This story was originally published by the WND News Center.
Multiple lawsuits by a coalition of attorneys general from across the 50 states accuse Facebook parent Meta of deliberately choosing to make its social media programs addictive to children.
A report in Courthouse News explains the allegations come from California AG Rob Bonta and 32 others in one lawsuit alone.
The case in U.S. District Court in California charges Meta Platform Inc. and its platforms, Facebook and Instagram, "designed" the software to be "addictive to children and teens."
In doing that, they allegedly violated the Children's Online Privacy Protection Act, California's False Advertising Law and California's Unfair Competition law.
"Meta has been harming our children and teens, cultivating addictions to boost corporate profits," Bonta charged. "With today’s lawsuit, we are drawing the line. We must protect our children and we will not back down from this fight. It’s a team effort across many states to do the right thing here."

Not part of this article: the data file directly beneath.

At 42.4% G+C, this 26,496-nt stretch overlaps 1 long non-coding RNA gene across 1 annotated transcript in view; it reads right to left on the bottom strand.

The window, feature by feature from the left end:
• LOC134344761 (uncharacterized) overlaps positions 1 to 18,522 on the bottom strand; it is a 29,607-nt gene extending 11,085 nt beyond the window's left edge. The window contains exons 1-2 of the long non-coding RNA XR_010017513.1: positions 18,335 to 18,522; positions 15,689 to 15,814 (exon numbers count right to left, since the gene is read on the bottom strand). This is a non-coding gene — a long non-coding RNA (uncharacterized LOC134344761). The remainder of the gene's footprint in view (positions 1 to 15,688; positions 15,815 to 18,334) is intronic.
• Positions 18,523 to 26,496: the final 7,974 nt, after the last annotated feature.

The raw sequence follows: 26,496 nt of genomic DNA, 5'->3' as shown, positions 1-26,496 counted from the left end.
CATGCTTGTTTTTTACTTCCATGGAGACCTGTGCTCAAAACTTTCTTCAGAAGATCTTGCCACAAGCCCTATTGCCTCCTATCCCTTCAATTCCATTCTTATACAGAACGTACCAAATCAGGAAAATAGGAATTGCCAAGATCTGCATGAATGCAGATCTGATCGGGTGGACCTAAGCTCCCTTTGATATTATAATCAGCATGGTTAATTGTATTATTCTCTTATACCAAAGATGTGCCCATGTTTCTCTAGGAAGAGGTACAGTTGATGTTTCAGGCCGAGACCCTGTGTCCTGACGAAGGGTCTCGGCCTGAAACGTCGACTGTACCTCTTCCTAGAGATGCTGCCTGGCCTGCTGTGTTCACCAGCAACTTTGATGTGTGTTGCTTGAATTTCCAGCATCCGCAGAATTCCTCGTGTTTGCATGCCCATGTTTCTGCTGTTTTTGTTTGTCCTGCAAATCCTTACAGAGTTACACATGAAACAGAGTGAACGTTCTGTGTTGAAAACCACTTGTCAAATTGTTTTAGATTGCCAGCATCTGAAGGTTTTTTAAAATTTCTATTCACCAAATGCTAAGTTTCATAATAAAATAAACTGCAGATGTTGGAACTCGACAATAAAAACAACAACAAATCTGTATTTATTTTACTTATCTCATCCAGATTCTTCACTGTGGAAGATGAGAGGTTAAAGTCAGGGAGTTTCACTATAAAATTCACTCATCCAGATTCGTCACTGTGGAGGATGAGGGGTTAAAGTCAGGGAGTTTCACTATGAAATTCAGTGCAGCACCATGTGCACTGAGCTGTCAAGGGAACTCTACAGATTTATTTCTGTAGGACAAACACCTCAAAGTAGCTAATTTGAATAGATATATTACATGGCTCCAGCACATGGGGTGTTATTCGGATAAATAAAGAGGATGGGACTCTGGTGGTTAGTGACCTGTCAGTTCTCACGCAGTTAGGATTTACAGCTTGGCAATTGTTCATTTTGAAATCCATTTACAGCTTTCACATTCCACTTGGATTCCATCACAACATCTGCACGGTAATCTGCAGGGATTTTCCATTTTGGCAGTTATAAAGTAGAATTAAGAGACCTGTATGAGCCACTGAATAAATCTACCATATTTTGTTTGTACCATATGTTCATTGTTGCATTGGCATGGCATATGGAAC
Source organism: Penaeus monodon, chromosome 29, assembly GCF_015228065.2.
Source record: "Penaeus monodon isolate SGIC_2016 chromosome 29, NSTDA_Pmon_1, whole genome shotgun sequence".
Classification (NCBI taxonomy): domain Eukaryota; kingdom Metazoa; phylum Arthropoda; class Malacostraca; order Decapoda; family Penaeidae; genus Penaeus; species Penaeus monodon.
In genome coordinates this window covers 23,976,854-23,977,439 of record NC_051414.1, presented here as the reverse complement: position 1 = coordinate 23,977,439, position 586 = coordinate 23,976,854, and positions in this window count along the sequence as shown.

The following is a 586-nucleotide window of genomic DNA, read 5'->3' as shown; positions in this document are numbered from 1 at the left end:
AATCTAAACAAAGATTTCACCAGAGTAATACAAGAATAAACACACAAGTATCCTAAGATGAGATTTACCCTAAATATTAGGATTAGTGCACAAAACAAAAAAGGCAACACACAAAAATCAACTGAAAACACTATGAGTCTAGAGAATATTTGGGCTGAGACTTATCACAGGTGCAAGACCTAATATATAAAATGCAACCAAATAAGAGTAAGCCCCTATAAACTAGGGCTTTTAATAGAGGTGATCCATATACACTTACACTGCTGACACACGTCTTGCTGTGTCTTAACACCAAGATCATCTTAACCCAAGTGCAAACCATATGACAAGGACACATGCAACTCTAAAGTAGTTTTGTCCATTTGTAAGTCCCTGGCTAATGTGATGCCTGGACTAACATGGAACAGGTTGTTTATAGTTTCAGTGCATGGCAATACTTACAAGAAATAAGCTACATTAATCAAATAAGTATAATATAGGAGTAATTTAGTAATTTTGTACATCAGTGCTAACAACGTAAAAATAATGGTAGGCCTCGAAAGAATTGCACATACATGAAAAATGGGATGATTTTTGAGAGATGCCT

Nine other attorneys general filed individual lawsuits, meaning the issue has attracted the attention of 42 states already.
The report noted Tennessee Attorney General Jonathan Skrmetti charged the companies with using sophisticated designs to "maximize the addictive nature of Facebook and Instagram," the report said.
"These products are hurting kids, and we know that the company was well aware of the effects its products were having on kids," he said.
Criticisms also came from New Hampshire Attorney General John Formella who reported there's evidence almost half of his state’s high school children have had feelings of sadness or hopelessness, and Colorado AG Phil Weiser who said society "need[s] to be acting to put people’s mental health over the profits of companies."
The cases charge Meta's business model focuses on pushing users to spend as much time as possible on the software, including through the use of "psychologically manipulative platform features" and releasing "misleadingly low rates of user harms."